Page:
Defensive coordinator Pat Narduzzi is the best in the business, and he earns every penny of his $900,000 salary (H/T Chris Huston of College Football Talk). He'll continue to earn it if Sparty's defense can even come close to what it accomplished a season ago. 

    There will be some new faces for Michigan State in 2014. How quickly will they produce at a high level?

2. Illinois Fighting Illini

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    Head coach Tim Beckman's first two years with Illinois have resulted in six total wins. He may need to match that number in 2014 if he wants to keep his job. 

    The Illini's offense made significant strides last season with the addition of offensive coordinator Bill Cubit, averaging 13 more points per game from 2012 to '13 (16.7 to 29.7). However, quarterback Nathan Scheelhaase is finally gone after what felt like a 10-year career.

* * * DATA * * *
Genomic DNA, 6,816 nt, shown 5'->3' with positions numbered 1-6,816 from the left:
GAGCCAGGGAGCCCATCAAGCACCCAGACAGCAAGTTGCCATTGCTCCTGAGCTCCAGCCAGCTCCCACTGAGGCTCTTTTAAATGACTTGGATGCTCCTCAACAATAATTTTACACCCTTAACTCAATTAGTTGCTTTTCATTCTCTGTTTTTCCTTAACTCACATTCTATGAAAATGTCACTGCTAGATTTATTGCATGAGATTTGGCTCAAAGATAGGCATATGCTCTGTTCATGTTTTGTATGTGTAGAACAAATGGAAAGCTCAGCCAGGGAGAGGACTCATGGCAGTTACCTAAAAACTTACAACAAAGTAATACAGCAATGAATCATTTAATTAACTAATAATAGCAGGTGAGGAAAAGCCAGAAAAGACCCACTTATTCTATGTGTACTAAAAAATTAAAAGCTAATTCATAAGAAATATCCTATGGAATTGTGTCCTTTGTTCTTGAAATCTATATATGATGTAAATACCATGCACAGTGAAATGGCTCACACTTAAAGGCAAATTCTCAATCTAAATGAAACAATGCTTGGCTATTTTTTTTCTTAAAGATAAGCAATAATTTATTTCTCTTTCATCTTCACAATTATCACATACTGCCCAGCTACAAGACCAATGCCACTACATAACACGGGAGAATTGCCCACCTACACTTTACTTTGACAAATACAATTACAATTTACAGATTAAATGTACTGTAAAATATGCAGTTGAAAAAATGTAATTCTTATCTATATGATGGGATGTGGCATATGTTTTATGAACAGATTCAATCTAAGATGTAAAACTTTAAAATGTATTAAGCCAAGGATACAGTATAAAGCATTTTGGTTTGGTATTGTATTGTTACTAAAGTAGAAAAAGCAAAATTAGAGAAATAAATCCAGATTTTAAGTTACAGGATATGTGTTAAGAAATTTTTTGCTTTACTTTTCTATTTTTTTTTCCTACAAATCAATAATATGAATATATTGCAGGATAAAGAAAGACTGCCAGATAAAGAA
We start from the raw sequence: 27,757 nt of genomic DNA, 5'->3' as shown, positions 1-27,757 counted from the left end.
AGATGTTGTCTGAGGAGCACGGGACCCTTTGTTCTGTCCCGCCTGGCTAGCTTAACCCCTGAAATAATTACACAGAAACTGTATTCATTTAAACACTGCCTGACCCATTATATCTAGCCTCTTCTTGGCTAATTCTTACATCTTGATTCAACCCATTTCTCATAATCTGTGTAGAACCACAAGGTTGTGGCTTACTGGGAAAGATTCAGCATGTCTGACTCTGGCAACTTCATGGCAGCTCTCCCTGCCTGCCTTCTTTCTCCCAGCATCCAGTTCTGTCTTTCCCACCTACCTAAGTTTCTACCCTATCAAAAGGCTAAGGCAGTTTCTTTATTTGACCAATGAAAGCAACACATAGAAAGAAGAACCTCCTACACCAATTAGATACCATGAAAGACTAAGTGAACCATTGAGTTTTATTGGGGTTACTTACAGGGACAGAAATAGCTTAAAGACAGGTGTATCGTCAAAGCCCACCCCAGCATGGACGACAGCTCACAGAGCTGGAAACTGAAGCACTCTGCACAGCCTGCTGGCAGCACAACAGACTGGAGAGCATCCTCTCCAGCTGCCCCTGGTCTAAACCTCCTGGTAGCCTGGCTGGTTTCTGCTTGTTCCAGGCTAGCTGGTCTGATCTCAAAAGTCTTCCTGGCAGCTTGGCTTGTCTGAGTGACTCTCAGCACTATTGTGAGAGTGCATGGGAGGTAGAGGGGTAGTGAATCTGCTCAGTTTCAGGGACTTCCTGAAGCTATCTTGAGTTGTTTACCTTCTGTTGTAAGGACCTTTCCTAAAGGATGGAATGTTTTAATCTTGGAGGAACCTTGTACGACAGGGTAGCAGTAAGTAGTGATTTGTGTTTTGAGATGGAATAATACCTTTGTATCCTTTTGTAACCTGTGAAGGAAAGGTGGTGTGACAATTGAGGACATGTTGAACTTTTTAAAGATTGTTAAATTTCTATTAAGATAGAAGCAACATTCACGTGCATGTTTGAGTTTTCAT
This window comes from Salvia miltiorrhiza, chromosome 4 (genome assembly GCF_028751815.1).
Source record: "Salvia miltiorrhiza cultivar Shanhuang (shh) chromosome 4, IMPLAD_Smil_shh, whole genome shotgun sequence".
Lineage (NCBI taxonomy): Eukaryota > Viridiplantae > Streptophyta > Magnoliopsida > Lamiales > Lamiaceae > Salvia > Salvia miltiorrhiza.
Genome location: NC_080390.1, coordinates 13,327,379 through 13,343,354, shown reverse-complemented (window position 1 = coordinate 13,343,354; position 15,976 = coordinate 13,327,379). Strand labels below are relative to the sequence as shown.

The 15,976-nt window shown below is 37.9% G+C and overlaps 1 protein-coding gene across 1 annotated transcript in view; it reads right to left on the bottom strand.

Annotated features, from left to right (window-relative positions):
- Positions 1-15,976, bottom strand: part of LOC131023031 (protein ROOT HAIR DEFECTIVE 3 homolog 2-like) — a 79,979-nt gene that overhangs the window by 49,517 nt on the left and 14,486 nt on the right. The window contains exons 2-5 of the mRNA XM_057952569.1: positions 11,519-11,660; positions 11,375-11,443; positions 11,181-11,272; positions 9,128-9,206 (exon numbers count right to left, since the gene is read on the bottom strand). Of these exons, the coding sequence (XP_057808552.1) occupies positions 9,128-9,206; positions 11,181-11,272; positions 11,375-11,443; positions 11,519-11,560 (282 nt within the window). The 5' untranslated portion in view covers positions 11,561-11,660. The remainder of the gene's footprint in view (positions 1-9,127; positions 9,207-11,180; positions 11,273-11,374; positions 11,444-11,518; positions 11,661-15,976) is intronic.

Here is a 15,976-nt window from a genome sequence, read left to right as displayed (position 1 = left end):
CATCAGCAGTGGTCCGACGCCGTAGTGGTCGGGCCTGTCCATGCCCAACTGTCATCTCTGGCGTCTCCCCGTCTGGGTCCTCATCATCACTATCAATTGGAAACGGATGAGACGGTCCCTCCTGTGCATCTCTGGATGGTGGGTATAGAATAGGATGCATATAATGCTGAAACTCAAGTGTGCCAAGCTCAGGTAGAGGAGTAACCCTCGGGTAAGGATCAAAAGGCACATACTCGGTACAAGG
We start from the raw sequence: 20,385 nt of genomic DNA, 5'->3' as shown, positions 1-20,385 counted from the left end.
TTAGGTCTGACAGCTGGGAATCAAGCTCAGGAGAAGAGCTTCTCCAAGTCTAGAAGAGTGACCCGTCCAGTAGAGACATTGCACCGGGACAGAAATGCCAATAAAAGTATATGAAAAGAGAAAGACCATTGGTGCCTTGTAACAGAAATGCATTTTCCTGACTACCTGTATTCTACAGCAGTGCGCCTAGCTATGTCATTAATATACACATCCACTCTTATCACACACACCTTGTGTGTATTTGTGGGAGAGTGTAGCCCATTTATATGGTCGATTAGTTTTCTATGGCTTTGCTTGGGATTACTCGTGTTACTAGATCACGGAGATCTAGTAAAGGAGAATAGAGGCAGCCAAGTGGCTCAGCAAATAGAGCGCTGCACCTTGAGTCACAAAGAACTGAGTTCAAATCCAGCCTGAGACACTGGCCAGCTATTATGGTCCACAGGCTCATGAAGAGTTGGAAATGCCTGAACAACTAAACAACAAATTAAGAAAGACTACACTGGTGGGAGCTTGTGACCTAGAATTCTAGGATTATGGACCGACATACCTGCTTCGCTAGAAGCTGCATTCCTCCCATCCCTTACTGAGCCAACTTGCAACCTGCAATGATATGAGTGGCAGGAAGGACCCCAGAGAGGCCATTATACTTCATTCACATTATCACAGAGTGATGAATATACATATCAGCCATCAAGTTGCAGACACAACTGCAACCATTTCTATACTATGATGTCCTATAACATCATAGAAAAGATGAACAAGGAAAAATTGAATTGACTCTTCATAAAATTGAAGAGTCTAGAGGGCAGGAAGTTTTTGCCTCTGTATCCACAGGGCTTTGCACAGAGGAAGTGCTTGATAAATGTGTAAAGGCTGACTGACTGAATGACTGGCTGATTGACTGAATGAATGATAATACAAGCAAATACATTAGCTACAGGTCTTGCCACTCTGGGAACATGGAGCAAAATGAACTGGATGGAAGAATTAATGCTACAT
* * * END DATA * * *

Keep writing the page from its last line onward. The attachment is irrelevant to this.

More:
Replacing him could be Oklahoma State transfer Wes Lunt. Lunt had some success starting for the Pokes as a freshman in 2012, throwing for 1,108 yards as one of three starting quarterbacks. 

    Will he hit the ground running after spending a year redshirting?

    The defense also needs a dramatic turnaround. Defensive coordinator Tim Banks returns, likely to the sound of teeth gnashing from fans. Illinois finished 105th in scoring defense, 118th in rush defense and 82nd in pass defense a year ago. 

    By not bringing in a new D-coordinator, Beckman is putting his faith in Banks, hoping he can do a better job of developing players. The challenge, of course, is whether Banks will or not. 

1. Nebraska Cornhuskers